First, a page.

In a stunning reversal, media mogul Rupert Murdoch has withdrawn his bid to take control of British Sky Broadcasting, bowing to political and legal pressure resulting from a phone hacking scandal at one of his company's biggest newspapers.
In a brief statement delivered to the London Stock Exchange, News Corps Deputy Chairman and President Chase Carey said, "It has become clear that it is too difficult to progress in this climate."
Before the scandal broke wide open last week, the bid by Murdoch's media empire, News Corporation, to gain full control of Britain's biggest broadcaster, known as BSkyB, was seen as heading for success.
But following shocking revelations that staff at his "News of the World" tabloid had hacked into the voicemail messages of a murdered child, terror victims, and fallen soldiers, political support in Parliament turned sharply against the deal.
Conservative Prime Minister David Cameron, who is facing criticism over his friendship with former "News of the World" editor Rebekah Brooks and for hiring her successor as his spokesman, said on July 12 his party would support a motion introduced by the opposition Labour Party to urge Murdoch to drop his bid.
Earlier on July 13, Cameron announced the appointment of a senior judge to head an official inquiry into the phone-hacking and alleged police-bribery scandal. He referred to the situation as "a firestorm...that is engulfing parts of the media, parts of the police, and indeed our political system's ability to respond."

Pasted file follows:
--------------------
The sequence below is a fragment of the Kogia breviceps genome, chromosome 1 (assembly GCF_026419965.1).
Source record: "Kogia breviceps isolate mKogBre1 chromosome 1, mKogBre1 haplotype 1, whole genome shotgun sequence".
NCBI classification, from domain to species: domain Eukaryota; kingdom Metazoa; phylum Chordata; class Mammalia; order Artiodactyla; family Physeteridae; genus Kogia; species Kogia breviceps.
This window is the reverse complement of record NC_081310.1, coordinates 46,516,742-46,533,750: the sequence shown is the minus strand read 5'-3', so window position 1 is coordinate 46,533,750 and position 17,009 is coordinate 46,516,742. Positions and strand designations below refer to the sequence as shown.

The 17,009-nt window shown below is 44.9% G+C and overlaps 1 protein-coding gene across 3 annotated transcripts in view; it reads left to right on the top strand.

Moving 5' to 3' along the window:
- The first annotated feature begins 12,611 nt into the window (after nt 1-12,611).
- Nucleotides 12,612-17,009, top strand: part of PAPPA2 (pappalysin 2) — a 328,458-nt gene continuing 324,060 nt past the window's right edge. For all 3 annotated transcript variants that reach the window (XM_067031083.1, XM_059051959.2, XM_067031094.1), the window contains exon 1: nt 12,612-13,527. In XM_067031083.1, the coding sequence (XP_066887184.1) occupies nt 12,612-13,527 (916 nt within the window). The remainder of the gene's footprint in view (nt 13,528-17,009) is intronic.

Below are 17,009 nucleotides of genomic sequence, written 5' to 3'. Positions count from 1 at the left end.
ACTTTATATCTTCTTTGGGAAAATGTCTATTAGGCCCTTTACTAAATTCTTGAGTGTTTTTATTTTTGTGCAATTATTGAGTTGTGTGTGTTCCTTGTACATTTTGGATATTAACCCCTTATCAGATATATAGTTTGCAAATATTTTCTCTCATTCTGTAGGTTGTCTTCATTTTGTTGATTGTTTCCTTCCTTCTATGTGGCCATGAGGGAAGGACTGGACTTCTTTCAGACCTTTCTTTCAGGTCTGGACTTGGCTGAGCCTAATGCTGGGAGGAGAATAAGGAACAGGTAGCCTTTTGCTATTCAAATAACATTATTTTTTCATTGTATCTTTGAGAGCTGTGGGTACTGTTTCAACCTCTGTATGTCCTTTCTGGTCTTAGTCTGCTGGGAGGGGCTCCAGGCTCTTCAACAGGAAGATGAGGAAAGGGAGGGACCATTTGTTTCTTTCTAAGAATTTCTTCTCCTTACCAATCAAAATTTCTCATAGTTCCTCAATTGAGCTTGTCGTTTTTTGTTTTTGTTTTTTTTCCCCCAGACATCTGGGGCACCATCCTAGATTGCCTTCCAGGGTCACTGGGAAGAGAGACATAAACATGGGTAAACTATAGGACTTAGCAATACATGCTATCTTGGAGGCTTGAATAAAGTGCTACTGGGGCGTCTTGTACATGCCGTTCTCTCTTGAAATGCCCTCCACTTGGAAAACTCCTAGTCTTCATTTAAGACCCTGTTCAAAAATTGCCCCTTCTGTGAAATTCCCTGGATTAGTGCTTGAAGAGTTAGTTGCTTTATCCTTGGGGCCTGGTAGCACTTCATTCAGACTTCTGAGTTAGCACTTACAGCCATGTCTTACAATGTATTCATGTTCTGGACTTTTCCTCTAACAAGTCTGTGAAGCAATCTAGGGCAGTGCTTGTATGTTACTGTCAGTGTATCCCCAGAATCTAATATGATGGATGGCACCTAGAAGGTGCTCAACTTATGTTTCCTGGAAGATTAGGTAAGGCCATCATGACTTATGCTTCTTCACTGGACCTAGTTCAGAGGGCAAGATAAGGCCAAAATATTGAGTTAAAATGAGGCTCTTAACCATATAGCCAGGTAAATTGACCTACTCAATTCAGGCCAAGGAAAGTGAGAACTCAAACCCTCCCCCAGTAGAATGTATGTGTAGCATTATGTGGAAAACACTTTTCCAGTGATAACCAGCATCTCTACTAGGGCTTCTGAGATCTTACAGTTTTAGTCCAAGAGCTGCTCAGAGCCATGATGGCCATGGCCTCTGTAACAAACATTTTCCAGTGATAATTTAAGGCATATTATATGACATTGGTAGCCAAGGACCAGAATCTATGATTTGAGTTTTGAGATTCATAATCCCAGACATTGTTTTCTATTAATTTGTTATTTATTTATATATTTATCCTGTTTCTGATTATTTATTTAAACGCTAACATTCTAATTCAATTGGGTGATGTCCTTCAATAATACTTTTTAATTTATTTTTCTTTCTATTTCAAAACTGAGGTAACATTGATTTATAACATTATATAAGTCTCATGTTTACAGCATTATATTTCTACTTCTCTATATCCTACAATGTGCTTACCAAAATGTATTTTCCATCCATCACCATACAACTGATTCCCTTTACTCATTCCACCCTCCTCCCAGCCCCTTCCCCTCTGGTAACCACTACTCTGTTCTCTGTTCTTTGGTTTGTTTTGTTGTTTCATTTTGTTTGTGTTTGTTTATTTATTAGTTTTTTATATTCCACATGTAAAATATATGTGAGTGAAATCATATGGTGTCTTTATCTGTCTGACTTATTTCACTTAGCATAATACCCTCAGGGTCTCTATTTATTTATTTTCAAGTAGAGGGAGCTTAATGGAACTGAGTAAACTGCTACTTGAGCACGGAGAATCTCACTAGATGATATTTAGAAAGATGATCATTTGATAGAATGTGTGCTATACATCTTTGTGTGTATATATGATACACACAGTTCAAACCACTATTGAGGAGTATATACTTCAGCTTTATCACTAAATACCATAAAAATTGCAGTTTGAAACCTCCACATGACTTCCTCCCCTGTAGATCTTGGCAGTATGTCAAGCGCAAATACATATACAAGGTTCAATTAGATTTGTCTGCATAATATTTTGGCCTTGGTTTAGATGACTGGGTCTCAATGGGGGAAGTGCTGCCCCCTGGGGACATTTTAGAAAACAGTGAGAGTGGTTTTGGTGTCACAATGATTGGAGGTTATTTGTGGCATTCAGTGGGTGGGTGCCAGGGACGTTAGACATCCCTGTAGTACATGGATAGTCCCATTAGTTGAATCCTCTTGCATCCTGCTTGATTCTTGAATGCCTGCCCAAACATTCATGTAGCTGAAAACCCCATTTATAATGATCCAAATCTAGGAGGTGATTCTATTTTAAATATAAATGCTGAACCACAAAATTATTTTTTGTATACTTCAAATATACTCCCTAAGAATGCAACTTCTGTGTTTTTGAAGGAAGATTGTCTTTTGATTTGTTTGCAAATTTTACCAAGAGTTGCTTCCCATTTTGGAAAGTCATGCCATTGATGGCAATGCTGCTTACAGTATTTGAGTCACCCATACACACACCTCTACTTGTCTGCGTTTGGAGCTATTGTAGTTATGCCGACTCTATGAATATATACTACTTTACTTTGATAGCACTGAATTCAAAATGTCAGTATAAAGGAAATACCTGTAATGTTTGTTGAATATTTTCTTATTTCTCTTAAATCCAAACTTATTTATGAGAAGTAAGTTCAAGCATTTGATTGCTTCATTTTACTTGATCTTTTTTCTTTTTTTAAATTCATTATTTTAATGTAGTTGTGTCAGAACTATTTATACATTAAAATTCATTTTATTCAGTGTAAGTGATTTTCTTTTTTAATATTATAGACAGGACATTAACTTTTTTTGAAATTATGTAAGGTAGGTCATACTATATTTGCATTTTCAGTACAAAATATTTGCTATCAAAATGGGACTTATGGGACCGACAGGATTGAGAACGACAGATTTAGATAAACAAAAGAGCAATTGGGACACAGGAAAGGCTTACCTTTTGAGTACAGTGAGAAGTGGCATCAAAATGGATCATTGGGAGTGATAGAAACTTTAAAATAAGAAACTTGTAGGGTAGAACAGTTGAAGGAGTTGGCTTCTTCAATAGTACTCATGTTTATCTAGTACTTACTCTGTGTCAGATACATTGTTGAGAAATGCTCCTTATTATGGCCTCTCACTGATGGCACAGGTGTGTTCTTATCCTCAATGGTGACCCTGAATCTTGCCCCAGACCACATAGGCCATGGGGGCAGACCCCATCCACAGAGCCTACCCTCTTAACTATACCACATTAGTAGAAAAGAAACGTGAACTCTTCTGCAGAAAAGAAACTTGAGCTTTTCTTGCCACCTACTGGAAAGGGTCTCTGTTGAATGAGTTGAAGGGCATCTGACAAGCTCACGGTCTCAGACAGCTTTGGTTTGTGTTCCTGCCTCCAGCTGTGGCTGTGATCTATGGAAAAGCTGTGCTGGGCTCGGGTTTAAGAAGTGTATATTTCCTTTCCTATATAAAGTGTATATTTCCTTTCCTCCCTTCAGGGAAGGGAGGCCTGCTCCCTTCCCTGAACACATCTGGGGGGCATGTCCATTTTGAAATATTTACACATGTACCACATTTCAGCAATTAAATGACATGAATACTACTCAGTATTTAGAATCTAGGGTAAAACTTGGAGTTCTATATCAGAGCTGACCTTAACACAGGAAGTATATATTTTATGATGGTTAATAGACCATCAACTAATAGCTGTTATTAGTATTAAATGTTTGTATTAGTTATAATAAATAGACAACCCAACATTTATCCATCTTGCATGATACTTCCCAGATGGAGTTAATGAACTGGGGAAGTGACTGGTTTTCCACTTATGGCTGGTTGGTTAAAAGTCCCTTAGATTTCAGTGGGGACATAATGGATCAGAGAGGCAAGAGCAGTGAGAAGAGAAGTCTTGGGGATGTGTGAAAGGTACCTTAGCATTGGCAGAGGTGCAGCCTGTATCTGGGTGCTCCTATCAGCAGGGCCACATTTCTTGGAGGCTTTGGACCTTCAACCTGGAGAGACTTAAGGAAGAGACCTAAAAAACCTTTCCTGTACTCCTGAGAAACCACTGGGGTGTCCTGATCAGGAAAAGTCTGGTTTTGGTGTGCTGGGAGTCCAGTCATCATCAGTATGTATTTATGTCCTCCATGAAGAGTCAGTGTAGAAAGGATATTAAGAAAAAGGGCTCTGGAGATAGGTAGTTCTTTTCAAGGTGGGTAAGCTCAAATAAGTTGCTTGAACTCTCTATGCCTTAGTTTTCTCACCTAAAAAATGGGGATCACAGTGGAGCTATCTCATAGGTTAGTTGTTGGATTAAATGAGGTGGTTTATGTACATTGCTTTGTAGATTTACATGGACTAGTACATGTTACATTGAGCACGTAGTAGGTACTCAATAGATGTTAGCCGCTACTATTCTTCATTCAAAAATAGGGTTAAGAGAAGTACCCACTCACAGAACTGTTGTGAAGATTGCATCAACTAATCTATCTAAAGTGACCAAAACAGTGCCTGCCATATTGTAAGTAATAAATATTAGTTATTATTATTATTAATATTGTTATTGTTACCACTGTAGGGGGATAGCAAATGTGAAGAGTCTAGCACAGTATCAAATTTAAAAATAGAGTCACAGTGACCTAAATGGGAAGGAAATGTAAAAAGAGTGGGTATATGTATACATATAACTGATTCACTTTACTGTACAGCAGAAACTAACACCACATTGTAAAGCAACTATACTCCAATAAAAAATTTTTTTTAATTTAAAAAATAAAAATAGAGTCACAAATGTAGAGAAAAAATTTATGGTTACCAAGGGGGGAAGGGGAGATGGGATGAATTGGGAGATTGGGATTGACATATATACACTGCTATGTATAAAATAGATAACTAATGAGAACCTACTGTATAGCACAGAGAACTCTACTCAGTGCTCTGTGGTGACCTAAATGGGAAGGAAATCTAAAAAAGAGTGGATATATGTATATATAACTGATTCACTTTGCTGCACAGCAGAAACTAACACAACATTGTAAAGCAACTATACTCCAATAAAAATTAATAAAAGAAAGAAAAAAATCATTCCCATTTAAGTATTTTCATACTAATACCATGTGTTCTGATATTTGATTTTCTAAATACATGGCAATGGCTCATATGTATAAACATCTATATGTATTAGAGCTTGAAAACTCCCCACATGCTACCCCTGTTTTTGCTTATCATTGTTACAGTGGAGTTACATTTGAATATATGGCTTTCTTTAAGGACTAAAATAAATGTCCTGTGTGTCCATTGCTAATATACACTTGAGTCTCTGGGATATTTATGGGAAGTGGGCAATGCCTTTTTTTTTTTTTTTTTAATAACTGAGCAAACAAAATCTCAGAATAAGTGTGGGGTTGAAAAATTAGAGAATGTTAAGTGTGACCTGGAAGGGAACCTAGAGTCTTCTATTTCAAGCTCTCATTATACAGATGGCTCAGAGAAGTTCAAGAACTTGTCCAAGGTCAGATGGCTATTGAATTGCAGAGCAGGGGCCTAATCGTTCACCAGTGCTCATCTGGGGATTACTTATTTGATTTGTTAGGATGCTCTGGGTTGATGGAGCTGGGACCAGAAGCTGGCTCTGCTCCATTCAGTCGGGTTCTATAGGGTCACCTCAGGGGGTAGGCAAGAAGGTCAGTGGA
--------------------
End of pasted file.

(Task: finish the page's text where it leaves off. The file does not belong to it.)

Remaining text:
Following News Corporation's decision to drop its bid, he told CNN that Murdoch had made the correct decision.
"I've been saying that this company clearly needs to sort out the problems there are at News International, at the 'News of the World.' That must be the priority, not takeovers," Cameron said.
"So, [it's] the right decision, but also the right decision for the country too. But we've now got to get on with the work of the police investigation and the public inquiry that I've set up today."
Murdoch has acknowledged the hacking and last week closed down his top-selling "News of the World" newspaper after reporters at the tabloid were accused of bribing police for information and hiring investigators to hack into the voicemails of thousands of people, including dead British soldiers and a murdered schoolgirl.
But the closure, widely seen as an attempt to salvage Murdoch's $14 billion bid for full control of BSkyB, has failed to soothe public anger in Britain.
His retreat on the deal means he has had to walk away from what was potentially the most lucrative prize in his legendary career as the world's most powerful media mogul.
Murdoch, his son James, and Brooks have been summoned to answer questions by a legislative parliamentary committee next week, although as a U.S. citizen Murdoch has no obligation to attend.
Former British Prime Minister Gordon Brown has added pressure on News Corporation, accusing it of illegally obtaining his private documents to break the news of his son's illness -- a claim denied on July 13 by Murdoch's tabloid "The Sun."
The scandal has also dealt a severe financial blow to News Corporation, whose shares have lost 14.6 percent on Wall Street over the past week.
The fallout now threatens to spread to the United States, where Murdoch owns several leading media outlets including "The Wall Street Journal," the "New York Post" and Fox Broadcasting.
U.S. Senator John Rockefeller -- a Democrat who heads the committee on commerce, science, and transportation -- on July 12 called for a U.S. investigation into News Corp.
Rockefeller voiced concern in a statement that the phone hackings could have extended to U.S. citizens, including victims of the September 11, 2001, attacks in the United States.
"If they did, the consequences will be severe," he warned.
compiled from agency reports